Another growth phenomenon often cited as important to tank-forming bromeliads is hydrotropism. This is a response involving root growth along moisture gradients or toward a moisture source. Mechanisms operating in hydrotropism and thigmotropism are very poorly understood, but both growth tendencies are quite pronounced in some bromeliads as illustrated in Figure 5. Actually the upward root growth into the tank or leaf base area may be of no great nutritional significance, as foliar absorption from the leaf base area is probably considerable anyway. Thigmotropic growth responses in bromeliads, however, are very significant because epiphytic roots, as opposed to parasite roots, do not penetrate the host but usually effect attachment by simply growing in close contact to the attachment surface. In bromeliads this superficial attachment is enhanced by an orchid-like thick epidermal layer which expands into small irregularities on the host surface as the root grows along that surface.
Although this discussion does not claim any indisputable relationships between unusual root growth phenomena, plant position, and adaptations to epiphytic existence, it is hoped that such discussions will help persuade others to more closely examine often overlooked aspects of bromeliad biology. Ultimately, such observations will lead to a fuller understanding of biological subtleties existent within the Bromeliaceae. Observations must be made, carefully recorded and reported before analytical techniques appropriate for more detailed study of these phenomena can be designed.
—Oberlin College, Ohio.
CHARLES QUINNELLAll the articles I have read about potting broms commence "Take a terra-cotta or plastic pot." Then follow instructions on how to use tree-fern slabs. Having a yen to do something different, I gathered some discarded glass lamp shades and set about potting bromeliads in them. Now the experiment has paid off, and I am the proud owner of several species growing happily in a variety of containers.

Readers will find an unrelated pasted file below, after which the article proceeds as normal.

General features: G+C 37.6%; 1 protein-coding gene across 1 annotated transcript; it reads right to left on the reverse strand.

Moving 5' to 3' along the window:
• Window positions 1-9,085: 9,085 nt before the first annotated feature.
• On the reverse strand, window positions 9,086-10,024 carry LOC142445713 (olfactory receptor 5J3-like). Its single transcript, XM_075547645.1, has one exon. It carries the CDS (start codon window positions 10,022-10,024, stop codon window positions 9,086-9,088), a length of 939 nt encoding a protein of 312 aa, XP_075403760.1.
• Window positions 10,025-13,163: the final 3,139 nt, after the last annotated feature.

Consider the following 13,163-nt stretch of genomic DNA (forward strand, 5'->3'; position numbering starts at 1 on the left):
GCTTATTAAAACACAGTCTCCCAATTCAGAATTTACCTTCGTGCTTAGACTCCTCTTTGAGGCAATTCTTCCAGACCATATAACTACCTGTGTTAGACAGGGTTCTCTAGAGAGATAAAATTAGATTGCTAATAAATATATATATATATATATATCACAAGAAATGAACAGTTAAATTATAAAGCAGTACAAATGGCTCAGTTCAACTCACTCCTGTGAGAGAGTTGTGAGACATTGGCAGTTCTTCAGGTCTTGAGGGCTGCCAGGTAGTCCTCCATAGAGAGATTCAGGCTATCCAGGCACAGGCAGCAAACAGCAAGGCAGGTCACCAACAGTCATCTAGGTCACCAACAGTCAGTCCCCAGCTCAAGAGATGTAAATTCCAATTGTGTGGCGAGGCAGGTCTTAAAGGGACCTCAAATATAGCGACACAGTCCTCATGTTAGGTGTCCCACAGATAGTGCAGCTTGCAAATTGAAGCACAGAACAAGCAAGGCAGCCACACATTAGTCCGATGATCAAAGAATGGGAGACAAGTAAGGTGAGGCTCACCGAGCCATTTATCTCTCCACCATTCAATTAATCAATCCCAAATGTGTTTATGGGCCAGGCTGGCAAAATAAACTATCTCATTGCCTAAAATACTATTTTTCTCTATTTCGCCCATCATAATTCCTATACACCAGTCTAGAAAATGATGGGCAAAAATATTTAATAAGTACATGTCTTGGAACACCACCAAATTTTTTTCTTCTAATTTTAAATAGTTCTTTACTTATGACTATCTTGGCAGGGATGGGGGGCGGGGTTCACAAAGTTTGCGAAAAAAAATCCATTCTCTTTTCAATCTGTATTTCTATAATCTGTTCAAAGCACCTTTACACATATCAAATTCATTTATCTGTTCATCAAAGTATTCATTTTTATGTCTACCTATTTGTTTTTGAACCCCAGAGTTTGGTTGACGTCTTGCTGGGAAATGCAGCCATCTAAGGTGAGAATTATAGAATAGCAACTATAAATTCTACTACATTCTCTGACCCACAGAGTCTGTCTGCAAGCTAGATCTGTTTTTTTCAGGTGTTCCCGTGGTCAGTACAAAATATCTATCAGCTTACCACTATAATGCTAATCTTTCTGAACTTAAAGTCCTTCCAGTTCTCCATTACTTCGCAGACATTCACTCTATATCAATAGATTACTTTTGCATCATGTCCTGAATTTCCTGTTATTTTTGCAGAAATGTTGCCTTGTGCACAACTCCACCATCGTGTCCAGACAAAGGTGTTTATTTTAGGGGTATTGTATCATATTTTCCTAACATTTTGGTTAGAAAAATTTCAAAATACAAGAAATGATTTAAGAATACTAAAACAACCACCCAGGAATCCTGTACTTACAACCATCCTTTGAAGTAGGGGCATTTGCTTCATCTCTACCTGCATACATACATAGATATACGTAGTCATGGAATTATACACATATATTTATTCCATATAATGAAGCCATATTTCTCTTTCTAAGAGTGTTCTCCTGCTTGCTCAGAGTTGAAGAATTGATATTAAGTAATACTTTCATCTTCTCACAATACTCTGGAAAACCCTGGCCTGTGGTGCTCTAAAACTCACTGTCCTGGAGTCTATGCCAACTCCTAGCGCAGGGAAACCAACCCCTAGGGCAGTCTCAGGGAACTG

One such is Cryptanthus meadii in a Venetian glass vase (with a drainage hole in the bottom, of course) doing as well as any in conventional pots. An aluminum kettle having sprung a leak and a container of the same material looking a bit dilapidated were also pressed into service. Aechmea gamosepala has never looked so elegant as the one growing out of the old kettle. Neoregelia marmorata growing in a china drinking mug makes a nice contrast.
As a result of these experiments, whenever I visit my friends' homes, they promptly close the kitchen door. All their utensils must deteriorate some time, so with a little patience, one day I may have quite a collection of weird and wonderful containers.
—Enfield, N. S. W., Australia.
MULFORD B. AND RACINE FOSTERIt is difficult to trace many details in the history of bromeliads previous to the 19th century, but we do know that during the time of the explorations of Columbus, Amerigo Vespucci, Oviedo and Portuguese explorers, the first bromeliad, Ananas, (from the Brazilian Guarani Indian word "Anana") was taken back to Europe and then carried around the world. It took root and flourished in almost every tropical country such as India, Java, Sumatra, Philippines (wherever the old explorers went) including the little island of the Moluccas, Amboina, where Rumph became acquainted with the pineapple and described it in his great botanical work Herbarium Amboinense some fifty years before it was published in 1741.